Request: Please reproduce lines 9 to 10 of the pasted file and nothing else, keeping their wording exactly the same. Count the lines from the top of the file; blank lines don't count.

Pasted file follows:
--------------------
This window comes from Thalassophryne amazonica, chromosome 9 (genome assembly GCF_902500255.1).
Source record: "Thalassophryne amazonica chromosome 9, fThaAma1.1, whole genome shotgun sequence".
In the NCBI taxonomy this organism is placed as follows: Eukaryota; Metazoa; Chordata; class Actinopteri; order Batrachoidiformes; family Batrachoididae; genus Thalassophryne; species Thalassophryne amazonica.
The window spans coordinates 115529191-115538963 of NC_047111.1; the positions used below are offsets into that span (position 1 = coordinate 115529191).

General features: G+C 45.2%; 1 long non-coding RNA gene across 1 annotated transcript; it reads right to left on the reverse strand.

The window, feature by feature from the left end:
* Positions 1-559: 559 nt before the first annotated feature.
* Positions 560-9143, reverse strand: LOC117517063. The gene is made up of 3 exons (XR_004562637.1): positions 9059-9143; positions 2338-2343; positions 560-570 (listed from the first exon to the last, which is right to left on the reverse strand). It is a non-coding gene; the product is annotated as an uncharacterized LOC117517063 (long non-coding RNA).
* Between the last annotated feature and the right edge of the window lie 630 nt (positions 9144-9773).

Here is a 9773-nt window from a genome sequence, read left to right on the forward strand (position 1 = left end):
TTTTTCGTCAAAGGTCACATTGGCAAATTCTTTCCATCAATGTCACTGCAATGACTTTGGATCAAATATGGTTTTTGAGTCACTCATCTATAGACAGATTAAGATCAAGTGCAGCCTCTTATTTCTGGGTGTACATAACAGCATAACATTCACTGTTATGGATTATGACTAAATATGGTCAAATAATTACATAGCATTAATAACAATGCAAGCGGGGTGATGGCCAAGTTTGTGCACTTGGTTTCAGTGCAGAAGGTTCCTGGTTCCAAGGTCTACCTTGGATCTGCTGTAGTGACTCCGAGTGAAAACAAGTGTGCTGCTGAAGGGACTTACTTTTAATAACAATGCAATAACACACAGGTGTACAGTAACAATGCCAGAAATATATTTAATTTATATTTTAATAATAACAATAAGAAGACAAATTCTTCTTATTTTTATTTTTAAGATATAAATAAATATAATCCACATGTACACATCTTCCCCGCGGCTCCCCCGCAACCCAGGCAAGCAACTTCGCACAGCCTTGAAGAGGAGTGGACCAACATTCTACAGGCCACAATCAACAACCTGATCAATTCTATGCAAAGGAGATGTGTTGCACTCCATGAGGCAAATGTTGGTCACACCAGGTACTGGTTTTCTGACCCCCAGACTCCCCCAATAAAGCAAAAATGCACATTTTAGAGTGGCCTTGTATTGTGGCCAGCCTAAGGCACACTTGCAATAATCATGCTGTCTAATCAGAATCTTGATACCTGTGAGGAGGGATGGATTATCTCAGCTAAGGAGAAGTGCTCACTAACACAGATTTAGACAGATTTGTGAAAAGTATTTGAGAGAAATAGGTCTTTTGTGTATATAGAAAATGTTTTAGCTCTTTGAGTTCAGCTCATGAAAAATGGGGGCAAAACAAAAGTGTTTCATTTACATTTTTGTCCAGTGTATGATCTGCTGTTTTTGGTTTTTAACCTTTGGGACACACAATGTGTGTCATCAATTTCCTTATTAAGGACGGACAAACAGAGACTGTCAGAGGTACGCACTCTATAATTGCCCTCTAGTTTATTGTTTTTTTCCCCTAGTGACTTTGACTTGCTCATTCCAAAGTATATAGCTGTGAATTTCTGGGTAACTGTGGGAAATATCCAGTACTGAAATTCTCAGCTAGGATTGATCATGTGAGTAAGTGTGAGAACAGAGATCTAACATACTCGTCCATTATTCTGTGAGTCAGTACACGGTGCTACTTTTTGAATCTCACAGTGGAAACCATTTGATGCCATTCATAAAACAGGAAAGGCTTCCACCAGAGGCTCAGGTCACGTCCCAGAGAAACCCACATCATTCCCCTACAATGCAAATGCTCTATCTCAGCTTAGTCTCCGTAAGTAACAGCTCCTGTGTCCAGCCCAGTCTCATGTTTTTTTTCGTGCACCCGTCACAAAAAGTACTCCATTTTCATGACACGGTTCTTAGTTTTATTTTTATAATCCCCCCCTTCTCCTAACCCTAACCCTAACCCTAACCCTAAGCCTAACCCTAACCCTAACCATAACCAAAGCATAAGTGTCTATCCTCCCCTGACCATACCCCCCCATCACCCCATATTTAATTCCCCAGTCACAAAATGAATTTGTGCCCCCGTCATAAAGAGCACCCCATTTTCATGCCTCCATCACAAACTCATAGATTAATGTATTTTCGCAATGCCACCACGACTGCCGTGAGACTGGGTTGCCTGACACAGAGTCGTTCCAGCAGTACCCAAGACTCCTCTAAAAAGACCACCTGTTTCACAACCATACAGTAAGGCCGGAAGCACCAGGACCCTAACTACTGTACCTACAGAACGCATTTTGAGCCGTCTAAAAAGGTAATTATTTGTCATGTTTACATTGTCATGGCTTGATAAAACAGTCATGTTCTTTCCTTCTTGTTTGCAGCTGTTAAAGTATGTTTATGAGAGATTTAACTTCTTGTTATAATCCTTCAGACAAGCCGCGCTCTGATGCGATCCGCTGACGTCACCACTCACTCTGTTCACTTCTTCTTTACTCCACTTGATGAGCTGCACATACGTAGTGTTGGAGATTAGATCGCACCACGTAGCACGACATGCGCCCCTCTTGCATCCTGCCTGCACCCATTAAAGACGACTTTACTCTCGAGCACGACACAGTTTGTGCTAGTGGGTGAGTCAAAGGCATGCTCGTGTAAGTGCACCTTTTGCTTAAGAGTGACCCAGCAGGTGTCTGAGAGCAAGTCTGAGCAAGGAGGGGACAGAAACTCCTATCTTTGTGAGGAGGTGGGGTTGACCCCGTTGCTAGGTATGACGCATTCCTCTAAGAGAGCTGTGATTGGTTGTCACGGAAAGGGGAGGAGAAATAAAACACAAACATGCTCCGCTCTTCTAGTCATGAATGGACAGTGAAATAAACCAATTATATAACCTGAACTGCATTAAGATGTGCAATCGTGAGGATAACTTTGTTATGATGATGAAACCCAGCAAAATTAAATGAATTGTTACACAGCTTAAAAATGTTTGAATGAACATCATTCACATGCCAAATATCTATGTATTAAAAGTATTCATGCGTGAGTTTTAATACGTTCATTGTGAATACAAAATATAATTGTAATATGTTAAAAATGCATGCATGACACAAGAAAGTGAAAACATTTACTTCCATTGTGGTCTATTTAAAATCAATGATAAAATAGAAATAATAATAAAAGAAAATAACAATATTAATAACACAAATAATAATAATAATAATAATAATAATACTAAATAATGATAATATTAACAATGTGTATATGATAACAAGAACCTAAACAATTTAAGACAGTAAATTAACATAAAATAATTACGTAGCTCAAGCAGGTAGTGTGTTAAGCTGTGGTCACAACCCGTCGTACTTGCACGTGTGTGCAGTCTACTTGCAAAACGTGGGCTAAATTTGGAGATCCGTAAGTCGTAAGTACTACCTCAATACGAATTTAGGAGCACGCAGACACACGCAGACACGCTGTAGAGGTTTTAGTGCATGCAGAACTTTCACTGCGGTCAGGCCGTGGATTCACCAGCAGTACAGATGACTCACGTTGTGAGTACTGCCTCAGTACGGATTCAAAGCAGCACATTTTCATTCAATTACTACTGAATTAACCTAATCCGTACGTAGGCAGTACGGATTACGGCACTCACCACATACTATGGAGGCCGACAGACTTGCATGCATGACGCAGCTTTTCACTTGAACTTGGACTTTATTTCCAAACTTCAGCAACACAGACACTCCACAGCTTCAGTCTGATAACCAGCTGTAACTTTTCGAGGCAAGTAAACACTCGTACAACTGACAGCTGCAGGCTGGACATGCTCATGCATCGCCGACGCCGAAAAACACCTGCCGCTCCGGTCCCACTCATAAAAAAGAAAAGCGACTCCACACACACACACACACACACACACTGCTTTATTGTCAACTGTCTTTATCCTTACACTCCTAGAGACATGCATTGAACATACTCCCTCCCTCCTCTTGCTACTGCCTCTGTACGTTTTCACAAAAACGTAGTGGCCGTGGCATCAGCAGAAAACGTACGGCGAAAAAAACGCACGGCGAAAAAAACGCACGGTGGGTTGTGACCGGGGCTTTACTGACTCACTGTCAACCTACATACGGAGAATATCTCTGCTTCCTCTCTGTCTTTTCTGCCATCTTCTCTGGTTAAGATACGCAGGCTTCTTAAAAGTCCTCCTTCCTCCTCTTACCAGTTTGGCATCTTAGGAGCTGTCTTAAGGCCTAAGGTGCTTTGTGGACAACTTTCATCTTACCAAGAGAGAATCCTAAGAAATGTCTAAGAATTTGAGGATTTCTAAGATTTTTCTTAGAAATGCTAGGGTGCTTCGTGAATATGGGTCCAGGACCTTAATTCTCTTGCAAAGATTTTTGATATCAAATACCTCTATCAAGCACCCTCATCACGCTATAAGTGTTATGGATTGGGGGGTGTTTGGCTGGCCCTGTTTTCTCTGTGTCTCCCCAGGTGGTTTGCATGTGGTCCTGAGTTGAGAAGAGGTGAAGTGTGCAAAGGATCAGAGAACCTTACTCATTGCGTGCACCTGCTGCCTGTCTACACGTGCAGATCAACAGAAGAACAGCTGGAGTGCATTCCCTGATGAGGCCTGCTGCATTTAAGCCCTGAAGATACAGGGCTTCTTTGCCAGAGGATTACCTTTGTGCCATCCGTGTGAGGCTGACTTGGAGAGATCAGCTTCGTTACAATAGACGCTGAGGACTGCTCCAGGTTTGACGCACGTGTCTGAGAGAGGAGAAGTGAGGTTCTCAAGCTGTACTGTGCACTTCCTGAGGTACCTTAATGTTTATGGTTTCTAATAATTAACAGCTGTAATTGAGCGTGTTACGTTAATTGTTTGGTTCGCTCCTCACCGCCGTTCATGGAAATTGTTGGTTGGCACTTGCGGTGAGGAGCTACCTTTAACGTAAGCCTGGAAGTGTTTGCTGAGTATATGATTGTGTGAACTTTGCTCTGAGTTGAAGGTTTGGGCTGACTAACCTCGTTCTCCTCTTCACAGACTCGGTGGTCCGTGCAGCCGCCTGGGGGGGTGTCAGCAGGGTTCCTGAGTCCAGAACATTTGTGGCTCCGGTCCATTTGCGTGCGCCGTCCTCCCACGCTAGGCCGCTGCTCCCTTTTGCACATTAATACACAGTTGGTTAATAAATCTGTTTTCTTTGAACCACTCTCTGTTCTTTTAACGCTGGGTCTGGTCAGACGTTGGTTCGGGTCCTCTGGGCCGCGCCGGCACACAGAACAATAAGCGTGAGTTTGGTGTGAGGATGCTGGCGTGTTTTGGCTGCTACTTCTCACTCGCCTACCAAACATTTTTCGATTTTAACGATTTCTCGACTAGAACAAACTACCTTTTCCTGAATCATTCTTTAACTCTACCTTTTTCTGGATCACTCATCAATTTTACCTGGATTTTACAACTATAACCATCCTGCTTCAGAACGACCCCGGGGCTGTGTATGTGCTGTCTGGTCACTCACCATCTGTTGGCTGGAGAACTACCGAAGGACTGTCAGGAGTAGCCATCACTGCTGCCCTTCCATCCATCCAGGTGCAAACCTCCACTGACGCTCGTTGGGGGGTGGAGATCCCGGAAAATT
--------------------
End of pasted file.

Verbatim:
* Between the last annotated feature and the right edge of the window lie 630 nt (positions 9144-9773).

Here is a 9773-nt window from a genome sequence, read left to right on the forward strand (position 1 = left end):